When a developer promised to radically alter the Inner Harbor of Baltimore, many people were delighted and impressed.

Some were indignant and horrified. They formed an opposition campaign. They packed public hearings. They feared city leaders were letting a political insider build a temple to hucksterism on a beloved piece of public land. And it all came down to a citywide ballot question that November.

Sound familiar?

Today, an ambitious redevelopment plan led by P. David Bramble is sparking conversations in Baltimore about architecture, history, elitism, race, traffic congestion, capitalism and the public’s access to the waterfront. The same thing happened nearly 50 years ago.

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Harborplace — now considered an icon of Baltimore — was nearly blocked by a groundswell of opposition.

It was August 1977. Bramble was in diapers, toddling around a West Baltimore rowhome, and a bespectacled, balding man named James Rouse was politely igniting a firestorm in city hall.

Rouse was nationally renowned as a shopping mall developer, an advocate for urban renewal and the founder of Columbia. The businessman now wanted to build what he called a festival marketplace on the Inner Harbor waterfront, land city leaders had long eyed for commercial development.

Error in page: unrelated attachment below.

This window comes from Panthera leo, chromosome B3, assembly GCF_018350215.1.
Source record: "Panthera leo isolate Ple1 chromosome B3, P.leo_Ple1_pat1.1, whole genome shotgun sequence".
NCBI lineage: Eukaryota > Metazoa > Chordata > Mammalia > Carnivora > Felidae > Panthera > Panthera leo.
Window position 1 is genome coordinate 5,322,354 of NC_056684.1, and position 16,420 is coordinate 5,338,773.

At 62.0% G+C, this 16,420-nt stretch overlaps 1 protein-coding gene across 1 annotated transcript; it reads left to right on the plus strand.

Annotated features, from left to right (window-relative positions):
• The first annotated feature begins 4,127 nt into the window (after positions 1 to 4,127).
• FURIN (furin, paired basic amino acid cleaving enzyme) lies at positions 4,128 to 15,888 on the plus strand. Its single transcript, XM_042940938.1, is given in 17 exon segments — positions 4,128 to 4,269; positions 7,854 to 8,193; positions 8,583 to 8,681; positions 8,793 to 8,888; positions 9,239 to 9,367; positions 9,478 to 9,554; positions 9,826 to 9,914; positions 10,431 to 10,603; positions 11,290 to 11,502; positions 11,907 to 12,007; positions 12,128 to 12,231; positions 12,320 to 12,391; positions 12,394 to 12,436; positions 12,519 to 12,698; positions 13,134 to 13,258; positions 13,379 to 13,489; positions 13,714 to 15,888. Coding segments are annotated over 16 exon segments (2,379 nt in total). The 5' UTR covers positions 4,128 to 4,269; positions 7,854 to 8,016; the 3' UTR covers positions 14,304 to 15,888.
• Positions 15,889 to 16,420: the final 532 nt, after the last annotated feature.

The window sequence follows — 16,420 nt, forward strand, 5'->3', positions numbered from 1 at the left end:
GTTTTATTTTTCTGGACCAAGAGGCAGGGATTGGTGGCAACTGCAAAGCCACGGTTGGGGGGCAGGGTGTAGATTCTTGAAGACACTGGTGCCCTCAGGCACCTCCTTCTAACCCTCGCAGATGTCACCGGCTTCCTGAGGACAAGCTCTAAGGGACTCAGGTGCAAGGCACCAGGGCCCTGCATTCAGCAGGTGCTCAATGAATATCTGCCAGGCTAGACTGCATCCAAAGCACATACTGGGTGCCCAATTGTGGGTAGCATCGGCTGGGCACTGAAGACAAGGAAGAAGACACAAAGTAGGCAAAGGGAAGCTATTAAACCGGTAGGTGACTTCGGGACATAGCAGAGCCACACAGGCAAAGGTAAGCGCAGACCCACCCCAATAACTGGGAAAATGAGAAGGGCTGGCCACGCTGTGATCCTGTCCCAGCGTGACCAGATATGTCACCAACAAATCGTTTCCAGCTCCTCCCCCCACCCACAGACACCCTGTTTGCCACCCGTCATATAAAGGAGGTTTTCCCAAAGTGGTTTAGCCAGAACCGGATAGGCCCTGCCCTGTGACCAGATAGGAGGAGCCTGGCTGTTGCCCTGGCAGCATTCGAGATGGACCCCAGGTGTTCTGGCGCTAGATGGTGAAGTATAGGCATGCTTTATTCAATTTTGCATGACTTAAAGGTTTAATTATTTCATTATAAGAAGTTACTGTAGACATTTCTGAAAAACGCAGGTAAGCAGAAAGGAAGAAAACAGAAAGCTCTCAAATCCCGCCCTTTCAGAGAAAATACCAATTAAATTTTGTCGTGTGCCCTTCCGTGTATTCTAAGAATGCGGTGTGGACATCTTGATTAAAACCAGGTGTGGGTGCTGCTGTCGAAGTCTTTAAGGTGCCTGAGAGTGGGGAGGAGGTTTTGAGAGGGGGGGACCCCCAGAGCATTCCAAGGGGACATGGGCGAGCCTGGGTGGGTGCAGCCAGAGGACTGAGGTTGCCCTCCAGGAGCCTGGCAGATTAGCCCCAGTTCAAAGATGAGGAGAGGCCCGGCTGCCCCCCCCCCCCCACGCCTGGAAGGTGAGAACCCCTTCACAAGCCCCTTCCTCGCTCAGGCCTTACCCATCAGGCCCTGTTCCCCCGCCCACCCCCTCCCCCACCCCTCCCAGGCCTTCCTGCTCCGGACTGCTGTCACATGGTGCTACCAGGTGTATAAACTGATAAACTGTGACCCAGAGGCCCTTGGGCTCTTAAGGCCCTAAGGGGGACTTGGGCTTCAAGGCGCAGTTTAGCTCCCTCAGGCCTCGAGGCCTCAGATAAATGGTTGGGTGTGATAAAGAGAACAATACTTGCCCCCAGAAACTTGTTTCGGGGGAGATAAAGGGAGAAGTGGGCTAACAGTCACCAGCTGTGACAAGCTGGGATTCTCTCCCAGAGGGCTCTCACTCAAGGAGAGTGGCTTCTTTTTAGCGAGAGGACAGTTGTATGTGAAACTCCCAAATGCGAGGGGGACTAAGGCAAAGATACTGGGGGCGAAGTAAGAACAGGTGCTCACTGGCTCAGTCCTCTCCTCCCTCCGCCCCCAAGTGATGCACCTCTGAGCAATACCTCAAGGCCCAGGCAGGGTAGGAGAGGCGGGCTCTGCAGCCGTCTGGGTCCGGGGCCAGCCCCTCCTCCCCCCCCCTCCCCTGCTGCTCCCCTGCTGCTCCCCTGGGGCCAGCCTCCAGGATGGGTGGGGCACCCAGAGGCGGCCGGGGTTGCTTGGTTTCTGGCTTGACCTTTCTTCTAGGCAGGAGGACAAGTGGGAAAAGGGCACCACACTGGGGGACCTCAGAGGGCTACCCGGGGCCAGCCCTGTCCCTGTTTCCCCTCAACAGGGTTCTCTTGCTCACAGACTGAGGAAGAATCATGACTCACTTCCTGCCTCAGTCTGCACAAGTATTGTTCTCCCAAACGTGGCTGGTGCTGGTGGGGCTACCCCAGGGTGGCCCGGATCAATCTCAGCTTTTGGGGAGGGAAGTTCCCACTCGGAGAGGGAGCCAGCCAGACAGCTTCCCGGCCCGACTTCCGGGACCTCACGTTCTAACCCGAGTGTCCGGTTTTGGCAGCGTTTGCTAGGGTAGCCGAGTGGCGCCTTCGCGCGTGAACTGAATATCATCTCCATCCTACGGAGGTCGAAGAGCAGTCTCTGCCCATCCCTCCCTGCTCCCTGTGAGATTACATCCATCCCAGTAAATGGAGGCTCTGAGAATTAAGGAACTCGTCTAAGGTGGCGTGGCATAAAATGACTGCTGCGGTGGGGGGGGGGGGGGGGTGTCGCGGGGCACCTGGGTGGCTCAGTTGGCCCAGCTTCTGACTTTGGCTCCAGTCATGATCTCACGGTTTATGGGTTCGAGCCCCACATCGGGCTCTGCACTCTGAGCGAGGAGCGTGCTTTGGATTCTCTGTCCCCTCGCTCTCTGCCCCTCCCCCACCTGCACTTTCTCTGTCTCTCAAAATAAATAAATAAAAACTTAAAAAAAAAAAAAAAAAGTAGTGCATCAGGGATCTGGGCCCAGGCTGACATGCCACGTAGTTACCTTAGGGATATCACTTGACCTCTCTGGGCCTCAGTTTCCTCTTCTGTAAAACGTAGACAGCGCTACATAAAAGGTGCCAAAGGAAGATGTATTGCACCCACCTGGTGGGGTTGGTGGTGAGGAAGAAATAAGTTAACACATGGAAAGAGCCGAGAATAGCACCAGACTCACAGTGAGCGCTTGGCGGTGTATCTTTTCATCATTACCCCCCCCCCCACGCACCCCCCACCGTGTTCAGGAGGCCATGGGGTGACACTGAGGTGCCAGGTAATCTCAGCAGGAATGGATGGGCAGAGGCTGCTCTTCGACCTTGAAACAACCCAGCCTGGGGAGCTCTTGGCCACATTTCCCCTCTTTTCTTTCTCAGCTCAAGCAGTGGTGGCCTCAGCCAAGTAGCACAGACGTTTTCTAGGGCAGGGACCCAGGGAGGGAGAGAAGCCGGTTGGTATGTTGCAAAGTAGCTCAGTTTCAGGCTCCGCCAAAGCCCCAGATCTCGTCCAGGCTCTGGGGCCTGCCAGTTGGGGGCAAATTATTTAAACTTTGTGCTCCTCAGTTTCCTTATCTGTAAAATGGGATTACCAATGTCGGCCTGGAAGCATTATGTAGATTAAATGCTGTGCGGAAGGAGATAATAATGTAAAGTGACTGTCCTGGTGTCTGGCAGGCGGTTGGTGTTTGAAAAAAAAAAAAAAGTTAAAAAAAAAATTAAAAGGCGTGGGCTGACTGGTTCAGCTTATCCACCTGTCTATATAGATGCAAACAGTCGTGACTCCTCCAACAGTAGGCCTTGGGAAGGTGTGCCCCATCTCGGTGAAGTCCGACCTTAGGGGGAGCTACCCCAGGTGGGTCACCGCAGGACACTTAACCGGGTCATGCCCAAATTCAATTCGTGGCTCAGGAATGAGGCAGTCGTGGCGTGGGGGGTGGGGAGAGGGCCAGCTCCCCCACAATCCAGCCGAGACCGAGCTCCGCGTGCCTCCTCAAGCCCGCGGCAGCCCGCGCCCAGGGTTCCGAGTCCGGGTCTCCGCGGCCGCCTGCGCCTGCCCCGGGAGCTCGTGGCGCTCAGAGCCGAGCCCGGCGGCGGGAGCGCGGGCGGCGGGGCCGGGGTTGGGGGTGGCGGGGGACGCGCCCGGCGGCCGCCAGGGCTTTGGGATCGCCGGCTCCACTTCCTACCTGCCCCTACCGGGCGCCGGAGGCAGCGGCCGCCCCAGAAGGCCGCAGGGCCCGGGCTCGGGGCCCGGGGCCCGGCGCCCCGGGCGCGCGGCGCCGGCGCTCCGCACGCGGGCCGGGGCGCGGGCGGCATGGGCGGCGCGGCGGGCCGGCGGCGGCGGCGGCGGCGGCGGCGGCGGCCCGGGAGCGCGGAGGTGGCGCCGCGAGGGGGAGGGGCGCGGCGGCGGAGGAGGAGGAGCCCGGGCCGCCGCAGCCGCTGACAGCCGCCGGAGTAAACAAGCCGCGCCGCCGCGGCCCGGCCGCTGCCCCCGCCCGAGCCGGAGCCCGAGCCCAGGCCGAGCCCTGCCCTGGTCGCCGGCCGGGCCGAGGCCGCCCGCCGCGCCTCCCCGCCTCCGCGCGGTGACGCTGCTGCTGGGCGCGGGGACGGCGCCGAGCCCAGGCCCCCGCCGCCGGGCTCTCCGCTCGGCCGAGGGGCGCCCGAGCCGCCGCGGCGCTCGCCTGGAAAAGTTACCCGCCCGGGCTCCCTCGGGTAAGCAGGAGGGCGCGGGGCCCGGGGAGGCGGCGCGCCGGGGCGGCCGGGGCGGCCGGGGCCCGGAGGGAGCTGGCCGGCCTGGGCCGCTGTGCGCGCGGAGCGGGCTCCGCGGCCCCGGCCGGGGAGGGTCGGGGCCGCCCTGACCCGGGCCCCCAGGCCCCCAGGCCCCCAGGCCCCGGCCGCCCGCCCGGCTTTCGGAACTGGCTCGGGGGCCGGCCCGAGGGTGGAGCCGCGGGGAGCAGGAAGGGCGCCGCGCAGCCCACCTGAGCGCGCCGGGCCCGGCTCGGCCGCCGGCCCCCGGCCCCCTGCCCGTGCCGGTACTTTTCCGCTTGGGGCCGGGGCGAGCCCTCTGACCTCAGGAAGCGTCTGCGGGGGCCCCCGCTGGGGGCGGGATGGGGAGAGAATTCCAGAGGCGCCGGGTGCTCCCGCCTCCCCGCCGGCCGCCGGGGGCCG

Harborplace would be the crown jewel of a downtown shedding the last traces of its industrial era. Vacant warehouses pockmarked the Inner Harbor like acne. Docks jutted into the stagnant water like rotting teeth.

Baltimore’s leaders believed the future of downtown hinged on office buildings, shopping and tourism. They used an influx of federal money to raze much of the area, laying the groundwork for future development.

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There was a hitch.

As developers erected new office towers in the central business district, residents got used to the open space along the city’s waterfront, especially along Light Street. The city planted grass, flowers and bushes and organized festivals. According to the book “William Donald Schaefer: A Political Biography,” the irascible four-term mayor was dismayed when large crowds started showing up.